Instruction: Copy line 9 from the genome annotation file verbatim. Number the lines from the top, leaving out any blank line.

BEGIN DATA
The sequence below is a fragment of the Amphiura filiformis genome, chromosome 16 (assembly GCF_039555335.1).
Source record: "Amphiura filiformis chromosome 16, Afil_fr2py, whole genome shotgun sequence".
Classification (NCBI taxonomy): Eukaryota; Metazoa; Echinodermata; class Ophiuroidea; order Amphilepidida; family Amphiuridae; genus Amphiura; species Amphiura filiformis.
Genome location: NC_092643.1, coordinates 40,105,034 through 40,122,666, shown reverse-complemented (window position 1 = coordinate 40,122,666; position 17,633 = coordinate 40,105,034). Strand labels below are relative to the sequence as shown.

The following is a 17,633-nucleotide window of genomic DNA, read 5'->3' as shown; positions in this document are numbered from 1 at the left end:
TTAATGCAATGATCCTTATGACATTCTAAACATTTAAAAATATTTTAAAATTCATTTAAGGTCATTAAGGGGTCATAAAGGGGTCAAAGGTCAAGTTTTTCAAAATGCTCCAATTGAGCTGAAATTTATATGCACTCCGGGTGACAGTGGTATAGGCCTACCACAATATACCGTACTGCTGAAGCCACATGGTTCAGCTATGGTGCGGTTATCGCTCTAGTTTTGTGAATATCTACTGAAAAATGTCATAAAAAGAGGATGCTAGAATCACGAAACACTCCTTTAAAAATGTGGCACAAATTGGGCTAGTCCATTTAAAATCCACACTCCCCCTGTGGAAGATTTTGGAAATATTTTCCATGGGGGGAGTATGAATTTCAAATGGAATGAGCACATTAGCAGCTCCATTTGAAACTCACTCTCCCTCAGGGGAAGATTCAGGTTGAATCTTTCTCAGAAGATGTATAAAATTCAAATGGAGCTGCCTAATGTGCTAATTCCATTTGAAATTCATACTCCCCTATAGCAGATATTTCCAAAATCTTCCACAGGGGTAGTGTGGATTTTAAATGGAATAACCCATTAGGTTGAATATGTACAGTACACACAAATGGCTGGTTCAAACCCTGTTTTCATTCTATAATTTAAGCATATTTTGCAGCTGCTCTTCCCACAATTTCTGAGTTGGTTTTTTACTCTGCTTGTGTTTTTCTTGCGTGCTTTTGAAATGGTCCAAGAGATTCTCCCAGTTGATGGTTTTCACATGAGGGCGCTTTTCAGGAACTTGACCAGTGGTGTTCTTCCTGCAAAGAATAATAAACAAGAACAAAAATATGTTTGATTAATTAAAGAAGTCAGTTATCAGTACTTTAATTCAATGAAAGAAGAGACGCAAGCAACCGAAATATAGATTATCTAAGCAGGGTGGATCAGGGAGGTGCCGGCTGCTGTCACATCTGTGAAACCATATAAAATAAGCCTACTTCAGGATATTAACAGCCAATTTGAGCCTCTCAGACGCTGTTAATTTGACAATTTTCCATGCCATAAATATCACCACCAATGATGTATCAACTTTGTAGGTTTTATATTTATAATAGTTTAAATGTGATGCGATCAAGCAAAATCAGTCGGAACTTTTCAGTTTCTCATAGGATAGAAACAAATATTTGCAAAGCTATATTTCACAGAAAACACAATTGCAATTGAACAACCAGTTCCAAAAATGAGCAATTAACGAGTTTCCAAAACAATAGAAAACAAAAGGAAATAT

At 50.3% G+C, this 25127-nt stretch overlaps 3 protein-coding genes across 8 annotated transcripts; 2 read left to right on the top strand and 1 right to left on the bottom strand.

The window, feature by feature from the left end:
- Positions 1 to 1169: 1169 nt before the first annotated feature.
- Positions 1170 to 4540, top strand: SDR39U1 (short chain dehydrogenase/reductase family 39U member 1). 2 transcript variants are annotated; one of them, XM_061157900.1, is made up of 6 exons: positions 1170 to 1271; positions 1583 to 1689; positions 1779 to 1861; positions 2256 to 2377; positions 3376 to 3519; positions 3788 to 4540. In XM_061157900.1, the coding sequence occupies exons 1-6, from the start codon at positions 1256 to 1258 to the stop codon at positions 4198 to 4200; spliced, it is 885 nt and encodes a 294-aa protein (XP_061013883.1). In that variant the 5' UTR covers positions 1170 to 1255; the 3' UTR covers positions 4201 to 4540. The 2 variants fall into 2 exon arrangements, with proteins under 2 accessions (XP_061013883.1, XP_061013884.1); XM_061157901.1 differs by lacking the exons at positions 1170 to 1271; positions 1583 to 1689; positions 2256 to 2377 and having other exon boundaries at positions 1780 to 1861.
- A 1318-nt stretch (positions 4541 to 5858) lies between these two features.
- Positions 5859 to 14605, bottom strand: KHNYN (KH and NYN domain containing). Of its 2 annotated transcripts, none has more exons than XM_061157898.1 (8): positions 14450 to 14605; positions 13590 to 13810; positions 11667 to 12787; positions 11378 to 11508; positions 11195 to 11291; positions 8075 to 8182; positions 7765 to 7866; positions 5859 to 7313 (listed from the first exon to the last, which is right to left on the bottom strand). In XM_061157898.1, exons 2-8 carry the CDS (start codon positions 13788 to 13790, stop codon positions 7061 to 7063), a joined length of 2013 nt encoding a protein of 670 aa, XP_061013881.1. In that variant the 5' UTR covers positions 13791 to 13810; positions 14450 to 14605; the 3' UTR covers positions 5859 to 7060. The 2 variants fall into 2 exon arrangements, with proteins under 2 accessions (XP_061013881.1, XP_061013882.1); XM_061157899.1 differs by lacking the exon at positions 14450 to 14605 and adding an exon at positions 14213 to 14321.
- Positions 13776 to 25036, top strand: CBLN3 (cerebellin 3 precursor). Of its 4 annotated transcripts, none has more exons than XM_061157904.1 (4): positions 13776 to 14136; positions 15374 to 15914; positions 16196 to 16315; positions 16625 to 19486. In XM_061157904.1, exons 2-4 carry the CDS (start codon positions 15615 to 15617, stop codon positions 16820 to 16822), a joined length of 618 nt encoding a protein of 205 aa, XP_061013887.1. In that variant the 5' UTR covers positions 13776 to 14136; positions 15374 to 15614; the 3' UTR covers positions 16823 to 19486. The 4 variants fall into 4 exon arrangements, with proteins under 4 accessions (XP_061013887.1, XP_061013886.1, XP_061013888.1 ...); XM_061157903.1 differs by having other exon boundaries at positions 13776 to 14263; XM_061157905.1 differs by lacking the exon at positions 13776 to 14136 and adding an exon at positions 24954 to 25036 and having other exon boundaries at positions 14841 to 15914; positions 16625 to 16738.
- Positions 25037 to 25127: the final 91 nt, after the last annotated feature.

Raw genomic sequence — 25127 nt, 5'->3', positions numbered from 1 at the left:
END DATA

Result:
- Positions 1 to 1169: 1169 nt before the first annotated feature.